Looking Beyond Your Neighborhood

Renisa Ramnath ’22. Photo by Kurt Wehde

“I’ve always been interested in medicine,” says third-year medical student Renisa Ramnath ’22. “There are a few doctors in my family and watching them in their careers while I was growing up was an inspiration.” A family history of heart disease gave her insight into the relationships her relatives developed with their doctors; something she found equally inspiring. 

As an undergraduate in Texas, the Trinidad and Tobago native became interested in global health issues—traveling annually on short medical service trips to Honduras and Nicaragua with her school’s chapter of Global Brigades. Dartmouth was her first choice for medical school—not because she had spent time in Northern New England, but because the school seemed to be a good fit for her career aspirations. 

“Geisel was my first interview and I liked how similar it was to Rice, where I went for undergrad,” she recalls. “Because of how small and tight the community is, I felt I could get to know people intimately and develop really strong friendships. And there were more opportunities to get involved in student volunteer activities because of the nature and size of the community.” 

During her interview Ramnath learned about Project Salud, a student-run mobile clinic that partners with Vermont family physician Stephen Genereaux MED ’87 to provide medical screening and care to migrant workers in New Hampshire and Vermont. Because of her interest in global health, Ramnath knew she would become involved and has been since her first year at Geisel. 

Often overlooked, migrant workers live alone, travel alone, work in isolated areas, may not be able to leave the farm when not working, and are far from their families—all contributing to a lack of community. To help create a sense of community, Ramanth says Project Salud organizes community activities, such as a pre-COVID-19 soccer game at one of the farms where everyone also shared food and talked; and a lunch meeting where they invited a patient from one of the farms to share his story. “Community connection is vital because many workers struggle with depression and related issues and talking with people who recognize their struggle is therapeutic,” she says. “When we next saw them in clinic, we were able to ask them about their families back home.”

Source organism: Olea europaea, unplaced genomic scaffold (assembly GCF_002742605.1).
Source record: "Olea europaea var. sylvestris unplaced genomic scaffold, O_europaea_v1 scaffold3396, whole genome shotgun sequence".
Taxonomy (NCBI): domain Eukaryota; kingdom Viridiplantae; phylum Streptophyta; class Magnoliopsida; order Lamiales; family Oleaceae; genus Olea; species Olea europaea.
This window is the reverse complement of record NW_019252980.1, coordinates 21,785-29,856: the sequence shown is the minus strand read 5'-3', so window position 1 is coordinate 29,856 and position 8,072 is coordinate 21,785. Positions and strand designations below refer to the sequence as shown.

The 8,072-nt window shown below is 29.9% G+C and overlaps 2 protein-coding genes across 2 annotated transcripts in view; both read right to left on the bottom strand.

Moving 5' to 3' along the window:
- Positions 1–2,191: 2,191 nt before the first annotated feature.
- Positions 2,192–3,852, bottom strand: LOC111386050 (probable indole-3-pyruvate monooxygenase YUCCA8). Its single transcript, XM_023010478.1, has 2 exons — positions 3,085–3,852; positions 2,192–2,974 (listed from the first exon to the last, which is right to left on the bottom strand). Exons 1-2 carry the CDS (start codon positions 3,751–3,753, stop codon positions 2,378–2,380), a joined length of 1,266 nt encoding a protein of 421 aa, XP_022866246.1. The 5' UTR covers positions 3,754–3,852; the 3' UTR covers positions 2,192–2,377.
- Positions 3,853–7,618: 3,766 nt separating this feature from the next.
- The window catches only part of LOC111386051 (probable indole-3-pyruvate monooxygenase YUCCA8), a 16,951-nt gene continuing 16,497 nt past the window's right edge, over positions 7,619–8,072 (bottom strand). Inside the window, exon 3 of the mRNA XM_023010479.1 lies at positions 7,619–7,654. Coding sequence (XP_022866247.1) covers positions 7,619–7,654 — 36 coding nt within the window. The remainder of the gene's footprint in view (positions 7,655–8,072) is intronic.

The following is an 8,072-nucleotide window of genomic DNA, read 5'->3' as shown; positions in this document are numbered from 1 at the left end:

Ramnath notes what students learn from working with this population can be carried over to working with other populations—struggling with issues of transportation, the cost of care, and other social determinants of health are not unique to migrant farmworkers and working through interpreters with patients who speak a different language is beneficial. “When I was on my OB rotation at Hartford Hospital in Connecticut, which has a large Spanish-speaking patient population, I was comfortable and better able to use their interpreter service because of my involvement with Project Salud.” 

Her experience changed Ramnath’s perspective of medical care. 

“I thought of the U.S. as a place with many great resources, and while I knew not everyone had equal access to them, I didn’t know the disparity was so striking,” she says. “As someone interested in global health, who tended to look outside of the borders of where I was to participate in projects abroad, the issue of migrant health in the Upper Valley is a really good example of a global health problem. You don’t need to look beyond your neighborhood in order to make a difference.”